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Four ways to respond to film criticism

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“Archbishop Desmond Tutu has a quote attributed to him. “Don’t raise your voice, improve your argument.”

Simplified, it translates, “don’t get loud and angry to convince, calmly state your case with more facts and evidence”.

I think that is a fantastic thought process to apply to any dispute or difference of opinion, instead of the alternative – temper lead to temper and each leaves annoyed and resolute in their positions.

Creatives are defensive of their work (and rightly so), especially when it comes to criticism they feel is harsh, unfair or lacks objectivity. The popular response has been Ad Hominem: “Which one have you made” or “Go and make your own let’s see,” “Shut up you’re jealous,” and others of the like.

While understandable, that response yields nothing; the critic learns nothing and the creative paints the picture of being unable to hear anything else but praise. The artist’s own words paint them as a tantrum thrower and who stay pissed off in addition to risking their health with all that anger.

I think that response should retire for a new one. Before I share, permit me to remix the Archbishop’s quote: Improve your argument; present a logical & factual case instead of raising your voice, bringing in sentiments or insulting the other person.

Easy? No, but what’s the alternative? Stay pissed off? That’s not healthy.

So, if you feel your film has received an unfair review and the author didn’t understand your choices, their views lacked objectivity or they just had an axe to grind, here are suggested ways to respond:

1) Ignore. Many celebrated filmmakers, with billions of dollars in box and also critical acclaim haven’t read a review in decades; these are some of the most influential directors of the last 20 to 50 years. They just choose not to read reviews (or selectively read).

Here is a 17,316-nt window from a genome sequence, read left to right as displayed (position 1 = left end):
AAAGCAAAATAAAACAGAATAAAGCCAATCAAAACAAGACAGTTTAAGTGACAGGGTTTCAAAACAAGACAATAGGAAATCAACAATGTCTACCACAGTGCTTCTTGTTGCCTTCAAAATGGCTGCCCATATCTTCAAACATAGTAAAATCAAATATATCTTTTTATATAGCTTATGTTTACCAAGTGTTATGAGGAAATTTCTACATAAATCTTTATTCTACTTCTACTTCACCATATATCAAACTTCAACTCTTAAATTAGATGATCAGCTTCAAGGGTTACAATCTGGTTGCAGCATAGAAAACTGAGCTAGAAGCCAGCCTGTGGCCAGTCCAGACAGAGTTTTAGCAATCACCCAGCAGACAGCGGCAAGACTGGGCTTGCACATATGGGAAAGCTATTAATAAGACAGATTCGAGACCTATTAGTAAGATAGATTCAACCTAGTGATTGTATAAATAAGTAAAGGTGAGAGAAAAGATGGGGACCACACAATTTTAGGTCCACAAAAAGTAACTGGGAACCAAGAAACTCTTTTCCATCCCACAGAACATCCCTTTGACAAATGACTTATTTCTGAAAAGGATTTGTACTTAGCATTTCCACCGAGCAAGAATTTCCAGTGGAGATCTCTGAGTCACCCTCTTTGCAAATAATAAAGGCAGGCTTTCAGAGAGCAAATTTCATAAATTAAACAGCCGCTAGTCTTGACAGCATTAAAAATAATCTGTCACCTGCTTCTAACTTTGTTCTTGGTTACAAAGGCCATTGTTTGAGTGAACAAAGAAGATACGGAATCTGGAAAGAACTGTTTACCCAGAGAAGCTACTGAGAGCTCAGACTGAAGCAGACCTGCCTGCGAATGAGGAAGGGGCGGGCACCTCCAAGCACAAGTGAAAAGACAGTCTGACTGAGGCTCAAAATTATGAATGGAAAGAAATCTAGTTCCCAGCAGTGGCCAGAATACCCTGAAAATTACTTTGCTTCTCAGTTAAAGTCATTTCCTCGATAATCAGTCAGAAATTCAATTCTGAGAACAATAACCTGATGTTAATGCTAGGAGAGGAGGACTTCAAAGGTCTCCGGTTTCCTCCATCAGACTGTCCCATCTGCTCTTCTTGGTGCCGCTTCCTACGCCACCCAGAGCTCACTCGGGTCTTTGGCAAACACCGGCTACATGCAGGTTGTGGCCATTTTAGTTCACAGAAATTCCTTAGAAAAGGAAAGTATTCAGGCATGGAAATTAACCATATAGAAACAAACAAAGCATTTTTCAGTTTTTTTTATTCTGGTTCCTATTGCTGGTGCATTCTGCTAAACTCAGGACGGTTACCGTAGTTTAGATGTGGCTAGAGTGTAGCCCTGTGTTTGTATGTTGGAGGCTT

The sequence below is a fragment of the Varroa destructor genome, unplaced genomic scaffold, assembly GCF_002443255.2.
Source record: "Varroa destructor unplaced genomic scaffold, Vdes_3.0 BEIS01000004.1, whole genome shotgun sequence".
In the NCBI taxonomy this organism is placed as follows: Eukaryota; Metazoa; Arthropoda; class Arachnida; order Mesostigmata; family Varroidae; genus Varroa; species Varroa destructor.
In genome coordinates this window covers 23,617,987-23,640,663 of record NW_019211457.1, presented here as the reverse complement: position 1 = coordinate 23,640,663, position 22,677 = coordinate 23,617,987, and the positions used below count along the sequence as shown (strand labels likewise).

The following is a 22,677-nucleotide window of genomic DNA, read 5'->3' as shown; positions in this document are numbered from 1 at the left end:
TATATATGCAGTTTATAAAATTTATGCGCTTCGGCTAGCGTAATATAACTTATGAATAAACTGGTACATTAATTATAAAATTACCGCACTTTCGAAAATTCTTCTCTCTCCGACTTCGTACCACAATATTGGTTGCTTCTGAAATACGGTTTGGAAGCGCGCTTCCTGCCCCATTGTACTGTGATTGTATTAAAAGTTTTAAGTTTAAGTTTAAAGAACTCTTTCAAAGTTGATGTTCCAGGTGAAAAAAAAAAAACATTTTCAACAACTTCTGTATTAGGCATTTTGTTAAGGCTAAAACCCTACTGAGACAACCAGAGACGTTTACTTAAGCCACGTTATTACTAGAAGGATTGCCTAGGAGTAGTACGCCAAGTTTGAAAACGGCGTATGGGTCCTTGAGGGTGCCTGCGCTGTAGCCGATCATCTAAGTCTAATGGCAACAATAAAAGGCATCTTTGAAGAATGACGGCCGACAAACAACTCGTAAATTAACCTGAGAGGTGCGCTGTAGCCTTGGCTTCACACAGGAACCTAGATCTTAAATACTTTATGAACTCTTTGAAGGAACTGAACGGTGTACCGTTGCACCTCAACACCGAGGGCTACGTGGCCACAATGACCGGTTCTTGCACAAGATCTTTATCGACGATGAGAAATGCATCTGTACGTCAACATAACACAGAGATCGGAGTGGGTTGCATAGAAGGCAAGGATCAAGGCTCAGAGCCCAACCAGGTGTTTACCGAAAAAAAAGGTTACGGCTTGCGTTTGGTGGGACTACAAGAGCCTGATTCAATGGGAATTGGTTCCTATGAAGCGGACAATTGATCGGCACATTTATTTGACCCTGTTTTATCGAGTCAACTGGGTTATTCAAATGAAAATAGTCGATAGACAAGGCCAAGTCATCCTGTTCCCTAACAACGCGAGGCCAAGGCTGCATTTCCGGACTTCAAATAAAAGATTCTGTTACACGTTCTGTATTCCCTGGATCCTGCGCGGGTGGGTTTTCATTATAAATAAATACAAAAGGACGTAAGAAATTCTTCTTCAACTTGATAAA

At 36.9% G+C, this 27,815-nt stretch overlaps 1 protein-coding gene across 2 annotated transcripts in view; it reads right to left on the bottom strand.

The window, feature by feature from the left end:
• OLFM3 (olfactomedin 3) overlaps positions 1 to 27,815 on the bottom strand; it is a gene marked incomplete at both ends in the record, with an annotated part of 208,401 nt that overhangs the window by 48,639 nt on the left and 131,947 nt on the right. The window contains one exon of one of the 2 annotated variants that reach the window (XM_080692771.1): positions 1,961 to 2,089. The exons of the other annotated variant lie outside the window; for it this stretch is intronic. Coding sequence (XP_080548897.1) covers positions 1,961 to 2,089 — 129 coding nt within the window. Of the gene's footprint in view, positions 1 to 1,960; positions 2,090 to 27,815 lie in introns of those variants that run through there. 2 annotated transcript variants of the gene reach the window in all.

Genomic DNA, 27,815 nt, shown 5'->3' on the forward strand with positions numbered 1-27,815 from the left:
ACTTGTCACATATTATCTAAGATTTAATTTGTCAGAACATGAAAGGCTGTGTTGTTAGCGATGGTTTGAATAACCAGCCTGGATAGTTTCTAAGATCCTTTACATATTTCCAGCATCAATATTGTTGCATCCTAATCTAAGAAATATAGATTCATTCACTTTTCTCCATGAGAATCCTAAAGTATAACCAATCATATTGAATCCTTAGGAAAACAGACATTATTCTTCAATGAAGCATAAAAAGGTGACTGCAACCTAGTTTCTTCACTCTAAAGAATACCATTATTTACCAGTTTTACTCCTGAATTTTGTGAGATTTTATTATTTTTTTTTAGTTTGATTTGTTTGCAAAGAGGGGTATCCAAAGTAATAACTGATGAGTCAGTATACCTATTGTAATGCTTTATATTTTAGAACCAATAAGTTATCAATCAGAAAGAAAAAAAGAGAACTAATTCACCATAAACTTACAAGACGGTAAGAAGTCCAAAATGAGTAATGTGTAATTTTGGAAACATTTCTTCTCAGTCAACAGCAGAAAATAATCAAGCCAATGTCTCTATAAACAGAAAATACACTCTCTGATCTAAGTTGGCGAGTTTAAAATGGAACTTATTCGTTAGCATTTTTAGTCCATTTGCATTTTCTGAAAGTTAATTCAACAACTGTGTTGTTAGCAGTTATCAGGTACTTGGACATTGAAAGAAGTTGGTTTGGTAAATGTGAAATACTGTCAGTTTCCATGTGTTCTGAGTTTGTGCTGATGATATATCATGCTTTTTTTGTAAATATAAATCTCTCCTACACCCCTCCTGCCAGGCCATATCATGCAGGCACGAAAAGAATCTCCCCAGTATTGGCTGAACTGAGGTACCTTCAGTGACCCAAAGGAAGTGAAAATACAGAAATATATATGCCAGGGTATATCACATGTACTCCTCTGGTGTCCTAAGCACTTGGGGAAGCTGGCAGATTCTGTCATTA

No matter your level of success/acclaim, even a bit of criticism stings and out of the rave reviews, its human psychology the nasty and hurtful are stuck in the mind. So why fill your mind with it? Some are trolls looking for a reaction, don feed them.

2) Find something valid. If you want to read, see if there is any validity in what they say buried somewhere in that review, even if it’s just 1% . They paid to see your film so maybe they have something you can take away from their thoughts.

3) Know they aren’t your market. If you make a product for everybody, you’ve made a product for nobody, as Marketer Seth Godin says. “As soon as you’re willing to say ‘it’s not for you’, you’re freed up to make art.” Maybe they didn’t get it and they aren’t your target market.

The Marvel Cinematic Universe is the highest grossing franchise in film history; more successful than the Stars Wars, James Bond or Harry Potter franchises.

Yet, there are people who can’t stand the films; who would never watch the films even with free ticket and popcorn, they consider the MCU the death of cinema and a reason real films don’t get made.

For lifelong fans, the MCU is a dream come true and they relish every release, as they have waited, some up to 40 years, to see these characters on the screen. Some films are about relate-ability and regardless of artistic merit some love it; if a person can’t relate, then it’s not for them. Not everyone will get it, and that’s ok; once you see it that way, you avoid a lot of stress.

4) Rise above. Ok, let’s assume they were categorically wrong and made inaccurate readings, fuelled by prejudice or pre-conceived notions and you need to clear up the misreading.

If you must re-direct your energy and time from creation, into responding; you are a resilient person who put together a film in a country as creatively frustrating as Nigeria. That is no easy feat, so let them see that creativity. Let it be an intelligent response, contrasting what you feel theirs lacked without personal jabs or condescension.

If you feel the review lacked enough understanding of cinematic storytelling/film language to discern your choices, this is a chance to enlighten, so they can do better next time and review from a more informed place. They aren’t going away, so you might as well make soup with their bitter leaf.

Let the defence be based on facts, stating the creative/technical intents behind those choices. If nothing else, your calm and informed response will show your strength of character and probably gain new fans who respect how you handled negativity.

The younger generation, yet to discover a drive to make films, need to see that we can respond without insults or emotions and can rise above it all.


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